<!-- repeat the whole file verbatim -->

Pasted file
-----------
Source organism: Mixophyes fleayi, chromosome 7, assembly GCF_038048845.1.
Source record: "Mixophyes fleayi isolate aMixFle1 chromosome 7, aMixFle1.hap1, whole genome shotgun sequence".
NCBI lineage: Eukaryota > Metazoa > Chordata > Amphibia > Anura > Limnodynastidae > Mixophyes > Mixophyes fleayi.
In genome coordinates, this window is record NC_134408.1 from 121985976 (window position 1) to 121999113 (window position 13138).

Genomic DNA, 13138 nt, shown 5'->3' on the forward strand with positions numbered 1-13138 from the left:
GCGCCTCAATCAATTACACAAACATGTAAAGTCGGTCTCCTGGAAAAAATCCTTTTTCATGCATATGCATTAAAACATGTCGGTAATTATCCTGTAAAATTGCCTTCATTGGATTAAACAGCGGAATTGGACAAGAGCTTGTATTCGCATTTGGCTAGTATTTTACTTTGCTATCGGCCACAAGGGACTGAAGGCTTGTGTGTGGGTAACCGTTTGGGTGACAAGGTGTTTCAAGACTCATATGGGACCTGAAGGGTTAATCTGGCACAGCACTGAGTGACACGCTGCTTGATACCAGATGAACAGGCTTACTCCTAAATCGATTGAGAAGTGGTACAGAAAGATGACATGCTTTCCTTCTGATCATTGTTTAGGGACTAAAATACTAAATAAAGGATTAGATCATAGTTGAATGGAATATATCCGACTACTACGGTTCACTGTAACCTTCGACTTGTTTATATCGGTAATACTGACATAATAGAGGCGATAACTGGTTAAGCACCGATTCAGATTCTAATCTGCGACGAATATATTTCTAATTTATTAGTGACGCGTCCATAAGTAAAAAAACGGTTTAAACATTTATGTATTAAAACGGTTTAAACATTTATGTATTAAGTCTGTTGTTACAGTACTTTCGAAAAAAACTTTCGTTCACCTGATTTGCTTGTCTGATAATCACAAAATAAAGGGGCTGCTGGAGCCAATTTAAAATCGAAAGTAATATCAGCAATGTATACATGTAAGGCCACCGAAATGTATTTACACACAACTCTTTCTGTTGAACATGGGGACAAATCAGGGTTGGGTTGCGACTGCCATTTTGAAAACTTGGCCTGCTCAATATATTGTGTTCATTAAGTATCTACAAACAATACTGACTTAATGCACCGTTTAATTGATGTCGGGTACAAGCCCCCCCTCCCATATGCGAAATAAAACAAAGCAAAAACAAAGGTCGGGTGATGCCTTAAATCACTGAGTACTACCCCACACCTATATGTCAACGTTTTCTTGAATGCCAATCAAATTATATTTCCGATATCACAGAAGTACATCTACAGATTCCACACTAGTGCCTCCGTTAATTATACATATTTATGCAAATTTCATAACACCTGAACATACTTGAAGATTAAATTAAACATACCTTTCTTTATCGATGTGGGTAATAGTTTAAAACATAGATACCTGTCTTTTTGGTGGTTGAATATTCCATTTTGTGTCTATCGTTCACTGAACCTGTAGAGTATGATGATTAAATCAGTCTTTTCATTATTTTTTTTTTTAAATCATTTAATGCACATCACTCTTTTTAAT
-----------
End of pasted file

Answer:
Source organism: Mixophyes fleayi, chromosome 7, assembly GCF_038048845.1.
Source record: "Mixophyes fleayi isolate aMixFle1 chromosome 7, aMixFle1.hap1, whole genome shotgun sequence".
NCBI lineage: Eukaryota > Metazoa > Chordata > Amphibia > Anura > Limnodynastidae > Mixophyes > Mixophyes fleayi.
In genome coordinates, this window is record NC_134408.1 from 121985976 (window position 1) to 121999113 (window position 13138).

Genomic DNA, 13138 nt, shown 5'->3' on the forward strand with positions numbered 1-13138 from the left:
GCGCCTCAATCAATTACACAAACATGTAAAGTCGGTCTCCTGGAAAAAATCCTTTTTCATGCATATGCATTAAAACATGTCGGTAATTATCCTGTAAAATTGCCTTCATTGGATTAAACAGCGGAATTGGACAAGAGCTTGTATTCGCATTTGGCTAGTATTTTACTTTGCTATCGGCCACAAGGGACTGAAGGCTTGTGTGTGGGTAACCGTTTGGGTGACAAGGTGTTTCAAGACTCATATGGGACCTGAAGGGTTAATCTGGCACAGCACTGAGTGACACGCTGCTTGATACCAGATGAACAGGCTTACTCCTAAATCGATTGAGAAGTGGTACAGAAAGATGACATGCTTTCCTTCTGATCATTGTTTAGGGACTAAAATACTAAATAAAGGATTAGATCATAGTTGAATGGAATATATCCGACTACTACGGTTCACTGTAACCTTCGACTTGTTTATATCGGTAATACTGACATAATAGAGGCGATAACTGGTTAAGCACCGATTCAGATTCTAATCTGCGACGAATATATTTCTAATTTATTAGTGACGCGTCCATAAGTAAAAAAACGGTTTAAACATTTATGTATTAAAACGGTTTAAACATTTATGTATTAAGTCTGTTGTTACAGTACTTTCGAAAAAAACTTTCGTTCACCTGATTTGCTTGTCTGATAATCACAAAATAAAGGGGCTGCTGGAGCCAATTTAAAATCGAAAGTAATATCAGCAATGTATACATGTAAGGCCACCGAAATGTATTTACACACAACTCTTTCTGTTGAACATGGGGACAAATCAGGGTTGGGTTGCGACTGCCATTTTGAAAACTTGGCCTGCTCAATATATTGTGTTCATTAAGTATCTACAAACAATACTGACTTAATGCACCGTTTAATTGATGTCGGGTACAAGCCCCCCCTCCCATATGCGAAATAAAACAAAGCAAAAACAAAGGTCGGGTGATGCCTTAAATCACTGAGTACTACCCCACACCTATATGTCAACGTTTTCTTGAATGCCAATCAAATTATATTTCCGATATCACAGAAGTACATCTACAGATTCCACACTAGTGCCTCCGTTAATTATACATATTTATGCAAATTTCATAACACCTGAACATACTTGAAGATTAAATTAAACATACCTTTCTTTATCGATGTGGGTAATAGTTTAAAACATAGATACCTGTCTTTTTGGTGGTTGAATATTCCATTTTGTGTCTATCGTTCACTGAACCTGTAGAGTATGATGATTAAATCAGTCTTTTCATTATTTTTTTTTTTAAATCATTTAATGCACATCACTCTTTTTAAT